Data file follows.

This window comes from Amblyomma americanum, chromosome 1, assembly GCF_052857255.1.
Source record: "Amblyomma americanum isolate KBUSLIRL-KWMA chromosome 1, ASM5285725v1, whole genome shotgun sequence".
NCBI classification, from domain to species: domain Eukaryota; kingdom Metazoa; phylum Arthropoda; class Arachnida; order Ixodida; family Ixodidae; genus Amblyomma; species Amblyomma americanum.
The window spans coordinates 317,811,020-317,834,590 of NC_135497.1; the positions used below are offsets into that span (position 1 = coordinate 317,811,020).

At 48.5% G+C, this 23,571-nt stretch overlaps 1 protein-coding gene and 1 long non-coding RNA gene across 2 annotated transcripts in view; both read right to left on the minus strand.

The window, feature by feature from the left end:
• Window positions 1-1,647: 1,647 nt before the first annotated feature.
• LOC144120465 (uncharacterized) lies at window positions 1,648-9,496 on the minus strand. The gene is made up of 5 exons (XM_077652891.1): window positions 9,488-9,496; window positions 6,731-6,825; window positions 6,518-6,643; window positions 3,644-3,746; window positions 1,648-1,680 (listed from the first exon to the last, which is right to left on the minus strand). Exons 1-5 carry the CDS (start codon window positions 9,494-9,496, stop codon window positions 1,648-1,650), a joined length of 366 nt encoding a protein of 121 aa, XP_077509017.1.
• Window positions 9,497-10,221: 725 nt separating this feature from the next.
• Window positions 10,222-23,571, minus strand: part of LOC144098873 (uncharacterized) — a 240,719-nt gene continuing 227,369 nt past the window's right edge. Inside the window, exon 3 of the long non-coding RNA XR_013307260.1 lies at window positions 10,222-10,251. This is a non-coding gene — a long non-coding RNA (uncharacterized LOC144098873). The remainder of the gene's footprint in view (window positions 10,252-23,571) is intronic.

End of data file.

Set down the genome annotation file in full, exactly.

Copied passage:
This window comes from Amblyomma americanum, chromosome 1, assembly GCF_052857255.1.
Source record: "Amblyomma americanum isolate KBUSLIRL-KWMA chromosome 1, ASM5285725v1, whole genome shotgun sequence".
NCBI classification, from domain to species: domain Eukaryota; kingdom Metazoa; phylum Arthropoda; class Arachnida; order Ixodida; family Ixodidae; genus Amblyomma; species Amblyomma americanum.
The window spans coordinates 317,811,020-317,834,590 of NC_135497.1; the positions used below are offsets into that span (position 1 = coordinate 317,811,020).

At 48.5% G+C, this 23,571-nt stretch overlaps 1 protein-coding gene and 1 long non-coding RNA gene across 2 annotated transcripts in view; both read right to left on the minus strand.

The window, feature by feature from the left end:
• Window positions 1-1,647: 1,647 nt before the first annotated feature.
• LOC144120465 (uncharacterized) lies at window positions 1,648-9,496 on the minus strand. The gene is made up of 5 exons (XM_077652891.1): window positions 9,488-9,496; window positions 6,731-6,825; window positions 6,518-6,643; window positions 3,644-3,746; window positions 1,648-1,680 (listed from the first exon to the last, which is right to left on the minus strand). Exons 1-5 carry the CDS (start codon window positions 9,494-9,496, stop codon window positions 1,648-1,650), a joined length of 366 nt encoding a protein of 121 aa, XP_077509017.1.
• Window positions 9,497-10,221: 725 nt separating this feature from the next.
• Window positions 10,222-23,571, minus strand: part of LOC144098873 (uncharacterized) — a 240,719-nt gene continuing 227,369 nt past the window's right edge. Inside the window, exon 3 of the long non-coding RNA XR_013307260.1 lies at window positions 10,222-10,251. This is a non-coding gene — a long non-coding RNA (uncharacterized LOC144098873). The remainder of the gene's footprint in view (window positions 10,252-23,571) is intronic.